PNoy won't stop Cha-cha train

By RG Cruz, ABS-CBN News

Posted at Mar 04 2014 06:30 PM | Updated as of Mar 05 2014 02:30 AM

MANILA - President Aquino will not stop his allies from pursuing moves to change the economic provisions of the Philippine Constitution. This is despite his own statements that he is against the proposal to amend the country's basic law.

Asked if President Aquino will talk to his congressional allies about Charter change, Presidential Communications Operations Office (PCOO) Secretary Sonny Coloma said: "The President has consistently expressed his opposition to Charter change and for good reason."

"He has stated this not only within the country but even in foreign lands where he has made visits. Now, for people to say that there should be presidential action on what the Congress is doing now, I think, is to tread on the issue of separation of powers and the President is not minded towards interfering in the process of Congress."

Coloma dismissed criticisms that the President is secretly backing Charter change while publicly disowning it. He said critics who accuse the President of backing Charter change are not part of the 70% of Filipinos who support and trust Aquino.

The Palace spokesman said it is unlikely that Aquino would even bring up the subject to his allies in Congress.

"Hindi naman niya ugaling gumawa ng mga ganyang aksyon. Ang ating Pangulo ay parating upfront sa mga ganyang isyu," he said.

Asked if the Palace is not concerned that the non-action of the President may be interpreted as a form of support, Coloma said, "Pwede mong tanungin siya bukas at sigurado akong ganoon pa rin ang kasagutan. Pwede ninyo siyang tanungin next week. Magkasubukan na lang. Para siguro 'yan sa mga kulang sa pagtitiwala."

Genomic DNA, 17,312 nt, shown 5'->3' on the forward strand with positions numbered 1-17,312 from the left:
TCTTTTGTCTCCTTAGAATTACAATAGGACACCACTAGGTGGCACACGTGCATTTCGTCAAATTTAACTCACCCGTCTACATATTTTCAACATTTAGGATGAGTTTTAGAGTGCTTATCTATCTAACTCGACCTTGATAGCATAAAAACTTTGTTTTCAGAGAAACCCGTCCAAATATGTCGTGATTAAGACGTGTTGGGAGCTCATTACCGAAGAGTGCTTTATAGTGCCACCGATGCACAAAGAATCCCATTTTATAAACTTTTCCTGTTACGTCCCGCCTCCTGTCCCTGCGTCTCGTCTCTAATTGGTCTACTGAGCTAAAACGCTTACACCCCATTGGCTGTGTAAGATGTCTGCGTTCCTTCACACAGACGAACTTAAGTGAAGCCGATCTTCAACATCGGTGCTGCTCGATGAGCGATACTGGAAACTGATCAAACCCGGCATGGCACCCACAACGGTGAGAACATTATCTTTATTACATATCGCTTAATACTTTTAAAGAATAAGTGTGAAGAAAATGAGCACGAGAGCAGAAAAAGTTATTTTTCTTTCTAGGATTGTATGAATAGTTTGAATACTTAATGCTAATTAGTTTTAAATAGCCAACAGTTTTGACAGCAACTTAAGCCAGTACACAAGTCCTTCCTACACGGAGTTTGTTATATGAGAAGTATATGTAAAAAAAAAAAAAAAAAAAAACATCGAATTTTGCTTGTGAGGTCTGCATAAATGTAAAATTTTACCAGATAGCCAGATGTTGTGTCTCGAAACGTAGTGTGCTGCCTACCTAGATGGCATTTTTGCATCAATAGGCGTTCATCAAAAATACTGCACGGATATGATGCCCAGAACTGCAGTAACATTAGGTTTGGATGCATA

Coloma said the President does not see the need to make any more moves to stop the Charter change proposal since he does not consider it a priority.

He said that during the deliberations on the Reproductive Health Bill, Aquino merely asked his allies to put it to a vote.

Some of the President's own allies even voted against the measure, Coloma said.

"Tinawag lang ba niya diyan iyong kanyang mga kaalyado? Hindi ba't tinawag niya lahat? Pabor o hindi pabor. In fact, doon sa RH, marami doon sa kanyang mga kaalyado ang bumoto laban doon. Kaya wala siguro tayong masasabi na may record o may karanasan sa kanyang pamamahala na ginamit niya ang kanyang posisyon upang mambraso ng mga mambabatas," he said.

Coloma also clarified that the Palace did not have a hand in the matter of the impeachment of Chief Justice Renato Corona.

"Iyon namang sa impeachment, maraming nagulat doon dahil hindi naman pinag-uusapan din talaga iyon, basta naganap na lamang. Although, pwede ninyong sabihin na malinaw naman iyong direksyon dahil ang Pangulo ay nagsalita noon sa mga --- publicly. Pero that was not the subject of any lobbying effort. Kaya kung yon ang hinahanap natin, hindi siguro makatwirang magsabi na ginawa iyon noong nakaraan at pwede namang gawin ngayon."

The President's critics, meanwhile, criticized the Lower House for approving Speaker Sonny Belmonte's resolution to change the Charter.

"Removing the 60/40 restriction on foreign capital opens the floodgates to the invasion of investors seeking to squeeze huge profits from the Philippine health care sector, and poor women resolutely oppose this," Gabriela Women Party (GWP) secretary general Lana Linaban said.

Bayan Muna Rep. Neri Colmenares said government should provide capital to local industries, agriculture and businesses since they cannot compete with transnational companies.

He said lifting the existing Constitutional restrictions on foreign ownership of land, natural resources and strategic industries such as utilities and media is "practically giving up the country's future to foreign investors."